3. We're not buying that Rousey will hold her tongue for long.
Have you ever seen Ronda Rousey as reserved as she was in this first episode? A wallflower Rousey is not, and that's a big reason why fans like to watch her, aside from her immense talent in the cage.
Luckily, Rousey has an awful poker face. Even as she put her nose to the grindstone while surveying the field of contestants, she couldn't hide her disdain for Tate's presence and the whole situation in general. The rug was definitely pulled out from under Rousey when she discovered that Tate would be replacing her original opposing coach, Cat Zingano, at the last minute.
If Wednesday's teaser showed us anything about how this season will unravel it was that image of Rousey, tears streaming down her face.
"She's going to pay for every smirky smile she gave me today," said Rousey, like the emotional time bomb that she is.
And here's a little more dish on the rest of the season, just because we can:
EXPECT the Rousey-Tate-Caraway "love-hate triangle" to play out in some way....
Tate said she had an ace up her sleeve with her boyfriend, coach and mentor of six years Brian Caraway, also an accomplished pro fighter and UFC veteran, who served as one of her assistant coaches.
"He was instrumental in the whole process because he'd been on the fourteenth season of The Ultimate Fighter," Tate told SI.com this week. He was able to relate to the fighters in a way the rest of the staff just couldn't. We didn't have the experience of being locked up in a house for six weeks like he had."
Of course, Caraway's presence on the set with Rousey will add another juicy subplot. Tate said she feels she kept her cool most of the time, but drew the line when Rousey resorted to trying to pull Caraway into the fray, a tactic she's used in the past. For more on this soap opera, read here.
Caraway's taken a lot of heat for saying early on, under much duress from an obnoxious fan, that he could beat Rousey in a fight. Caraway said he's regretted that ill fated comment ever since and has apologized again and again.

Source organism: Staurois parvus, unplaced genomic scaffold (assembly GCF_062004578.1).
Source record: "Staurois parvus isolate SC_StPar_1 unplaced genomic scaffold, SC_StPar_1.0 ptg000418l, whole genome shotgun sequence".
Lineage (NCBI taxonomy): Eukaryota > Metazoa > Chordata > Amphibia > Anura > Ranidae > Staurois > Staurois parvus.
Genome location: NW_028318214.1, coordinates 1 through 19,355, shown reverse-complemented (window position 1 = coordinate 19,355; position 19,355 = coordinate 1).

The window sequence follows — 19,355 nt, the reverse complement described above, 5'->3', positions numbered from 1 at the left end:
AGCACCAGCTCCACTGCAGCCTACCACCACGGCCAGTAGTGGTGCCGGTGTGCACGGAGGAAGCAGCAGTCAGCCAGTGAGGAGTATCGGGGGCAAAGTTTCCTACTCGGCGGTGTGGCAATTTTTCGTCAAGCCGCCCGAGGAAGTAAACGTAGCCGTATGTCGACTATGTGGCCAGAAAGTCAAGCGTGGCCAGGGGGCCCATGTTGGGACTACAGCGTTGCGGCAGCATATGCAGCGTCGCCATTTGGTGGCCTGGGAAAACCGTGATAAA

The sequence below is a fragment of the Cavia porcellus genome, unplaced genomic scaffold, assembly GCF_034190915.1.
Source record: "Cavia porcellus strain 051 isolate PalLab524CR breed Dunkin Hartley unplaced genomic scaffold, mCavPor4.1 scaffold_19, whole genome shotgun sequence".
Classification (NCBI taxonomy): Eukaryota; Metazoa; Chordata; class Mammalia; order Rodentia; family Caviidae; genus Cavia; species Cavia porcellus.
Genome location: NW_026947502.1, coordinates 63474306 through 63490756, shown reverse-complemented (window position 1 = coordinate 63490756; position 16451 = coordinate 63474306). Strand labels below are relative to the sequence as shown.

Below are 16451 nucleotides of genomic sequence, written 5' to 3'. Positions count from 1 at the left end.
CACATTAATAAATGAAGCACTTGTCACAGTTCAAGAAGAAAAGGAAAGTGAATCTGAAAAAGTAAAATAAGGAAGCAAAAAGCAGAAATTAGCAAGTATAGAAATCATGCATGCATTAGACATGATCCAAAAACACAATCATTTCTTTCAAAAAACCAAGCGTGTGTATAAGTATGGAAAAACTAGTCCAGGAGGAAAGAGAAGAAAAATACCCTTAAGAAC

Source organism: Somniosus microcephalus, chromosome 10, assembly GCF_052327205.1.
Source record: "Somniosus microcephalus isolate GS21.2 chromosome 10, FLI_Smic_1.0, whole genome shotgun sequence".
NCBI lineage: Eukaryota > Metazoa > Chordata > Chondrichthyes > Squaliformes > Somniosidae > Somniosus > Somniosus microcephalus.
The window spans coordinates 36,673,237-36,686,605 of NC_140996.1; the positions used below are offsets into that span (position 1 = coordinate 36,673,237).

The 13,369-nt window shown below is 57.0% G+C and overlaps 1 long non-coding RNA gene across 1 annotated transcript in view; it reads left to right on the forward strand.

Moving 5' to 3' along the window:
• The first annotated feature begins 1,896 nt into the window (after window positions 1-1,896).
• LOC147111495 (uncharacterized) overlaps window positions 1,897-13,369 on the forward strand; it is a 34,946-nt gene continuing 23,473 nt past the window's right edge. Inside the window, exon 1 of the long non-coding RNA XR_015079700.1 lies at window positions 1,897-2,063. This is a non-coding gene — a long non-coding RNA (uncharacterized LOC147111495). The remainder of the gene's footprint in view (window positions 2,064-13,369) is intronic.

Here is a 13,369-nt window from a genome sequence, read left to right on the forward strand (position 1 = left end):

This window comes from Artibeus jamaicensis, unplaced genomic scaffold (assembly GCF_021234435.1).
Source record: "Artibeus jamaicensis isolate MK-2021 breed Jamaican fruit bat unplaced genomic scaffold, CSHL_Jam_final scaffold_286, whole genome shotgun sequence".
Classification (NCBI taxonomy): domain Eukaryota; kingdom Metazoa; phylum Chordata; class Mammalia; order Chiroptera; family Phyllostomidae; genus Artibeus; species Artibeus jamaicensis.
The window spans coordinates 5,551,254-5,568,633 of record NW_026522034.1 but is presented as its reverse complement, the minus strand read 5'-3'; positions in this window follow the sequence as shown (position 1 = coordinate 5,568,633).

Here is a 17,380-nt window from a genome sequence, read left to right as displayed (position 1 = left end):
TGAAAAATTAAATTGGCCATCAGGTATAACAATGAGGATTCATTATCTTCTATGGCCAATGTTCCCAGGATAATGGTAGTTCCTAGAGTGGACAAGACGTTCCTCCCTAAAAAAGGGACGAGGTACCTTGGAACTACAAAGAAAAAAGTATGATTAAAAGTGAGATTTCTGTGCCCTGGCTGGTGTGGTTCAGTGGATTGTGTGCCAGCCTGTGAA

"I don't have any ill thoughts or bad intentions toward Ronda. I don't hate her and I want her to know that," Caraway told SI.com this week. "She's a talented, world-class athlete. I think she's a stud fighter. I just don't agree with the way she approaches things and conducts herself. I don't feel like she's a role model and I think there's a lot better ways to go about it. Her, Miesha and I are just completely different types of people."
Different types of people? In reality TV land, that means "Game on."
EXPECT Tate to give her coaching the lighter touch....
"I didn't want to overstep boundaries," said Tate, who admits she had extremely limited coaching experience prior to the show. "I'm not the type to walk into a gym and try and teach everyone something. A lot of the guys had been fighting as long as I have, but if I saw something I could share I did, but at the same time, I tried not to talk like I was above them."
It will be fascinating to watch the varied (or not) coaching styles of Tate and Rousey.
EXPECT drama, drama, and more drama...
As if I had to tell you. Eight men and eight women cooped up in a house together without TV or any other outside contact. Throw in the hot tub, a steamy night or two in Sin City and a fully stocked bar and we have the makings for some potential "alliances" never seen before. Bring on the hot messes.
Personally, I'm hoping for a love connection, which eventually leads to a wedding in the Octagon. Hey, I met my husband on the job, so why not?